Christmas Past Comes to Life During 31st Annual Candlelight at the Ranch

National Ranching Heritage Center brings history, holidays to life with two-day event.

CLT Barton House

Lights illuminate CLT Barton House at the National Ranching Heritage Center as part of the annual Candlelight at the Ranch.

As she prepares for four couples coming over this weekend, volunteer Amy Pope will have to keep an eye her on baking and make sure the hot cocoa doesn’t scald.

It almost sounds like a normal gathering of friends and family for a holiday celebration until she explains she’ll be using a wood-burning oven, and dancers will get down 1880s-style to the music of a lone violinist.

Pope and her party guests will become living history during the 31st annual Candlelight at the Ranch: Silver Bells and Golden Spurs. The event runs 6-9 p.m. Friday and Saturday (Dec. 11-12) at the historical park, located at 3121 Fourth St. Admission is free, but a donation of $2 per family is appreciated.

“I really enjoy it out there,” Pope said. “I will be baking cookies and have hot cocoa on the wood-burning stove. We’ll be having a dance to fiddle music. We hope it will be very festive and that visitors enjoy it. I know we will.

“I’ve volunteered at the National Ranching Heritage Center since 1989.  So, this year is a very special anniversary for me.”

Pope’s party will take place in the Las Escarbadas building – once part of the XIT Ranch. Her particular stone building was built in 1886 and originally stood 35 miles west of Hereford.

“This building and this era represent an important transition from immense cattle operations to a combination of ranching and farming,” she said. “By that time, a lot of the range had been opened up to farming in the 1880s.”

Her party will be one of many examples of holiday celebrations long past on the South Plains said event coordinator Emily Arellano. Period-dressed volunteers will re-enact holiday preparations and celebrations from the late 1700s to mid 1900s.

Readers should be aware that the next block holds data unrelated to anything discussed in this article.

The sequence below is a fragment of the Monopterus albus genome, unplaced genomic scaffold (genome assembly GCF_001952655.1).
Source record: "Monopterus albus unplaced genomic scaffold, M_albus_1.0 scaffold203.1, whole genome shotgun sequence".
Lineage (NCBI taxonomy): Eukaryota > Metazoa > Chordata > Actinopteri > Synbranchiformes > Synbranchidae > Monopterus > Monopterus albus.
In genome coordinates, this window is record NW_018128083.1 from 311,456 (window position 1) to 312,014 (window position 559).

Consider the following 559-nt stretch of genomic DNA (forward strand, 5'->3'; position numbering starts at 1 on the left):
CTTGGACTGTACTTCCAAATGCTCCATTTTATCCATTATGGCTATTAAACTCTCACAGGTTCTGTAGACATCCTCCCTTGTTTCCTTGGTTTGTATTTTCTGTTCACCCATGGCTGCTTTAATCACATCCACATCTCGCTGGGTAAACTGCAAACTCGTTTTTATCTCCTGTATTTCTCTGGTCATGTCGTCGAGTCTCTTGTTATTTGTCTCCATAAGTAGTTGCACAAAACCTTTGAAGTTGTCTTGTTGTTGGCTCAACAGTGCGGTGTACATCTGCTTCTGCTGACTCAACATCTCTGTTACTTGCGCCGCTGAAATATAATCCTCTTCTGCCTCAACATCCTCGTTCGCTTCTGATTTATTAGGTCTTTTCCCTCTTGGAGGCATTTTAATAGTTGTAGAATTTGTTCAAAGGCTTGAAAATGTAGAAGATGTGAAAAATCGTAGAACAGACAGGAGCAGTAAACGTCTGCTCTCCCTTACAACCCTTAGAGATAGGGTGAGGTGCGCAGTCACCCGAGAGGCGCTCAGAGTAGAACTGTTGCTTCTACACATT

Visitors will see re-creations of preparing a holiday meal, decorating a tree … or tumbleweed, making gingerbread houses, rehearsing for a school play and performing traditional holiday music on the piano. A chuck wagon scene will represent cold nights on the trail, as hot coffee boils over open fires. In the refurbished Santa Fe Depot, holiday travelers will wait for the train.

“The holidays were an important part of family life on the Plains, whether it meant gathering around the stove to pull taffy, stringing popcorn for the tree or enjoying carols and hymns around the fire,” Arellano said. “Regardless if preparations for the winter were done together or alone, the thought of family was always at the center of the celebration.”

Thanks to Texas Tech’s School of Music, this year’s visitors will experience live music with the traditional event features, Arellano said. Music professor Susan Brumfield will teach period carols volunteers, and members of the West Texas Children’s Chorus will perform at several of the locations in the park.

“The sounds of the season will greet visitors as they walk through the park,” Arellano said.  “Carolers will be located in several buildings singing music that is appropriate to the specific structure in which they are located. For example, Spanish lullabies will be sung at Los Corralitos, while German hymns will fill the air at Hedwig’s Hill.”

Some 8,000 people annually attend Candlelight at the Ranch.

Executive Director Jim Pfluger said the staff, Ranch Hosts and community volunteers work hard to recreate the holidays as they were celebrated in the Old American West.

“Candlelight at the Ranch is popular with people in the South Plains and the surrounding region because it is real,” Pfluger said. “They can look through a door or window and get a glimpse of what came before us. They can bring their children and grandchildren and let them see that Christmas was much more than how many presents are under the tree. It was the comfort of being together, being safe and celebrating the occasion however they could. For those who were alone, it was a time to reflect and look forward to better times to come.”

For more information about the National Ranching Heritage Center, call (806) 742-0498.

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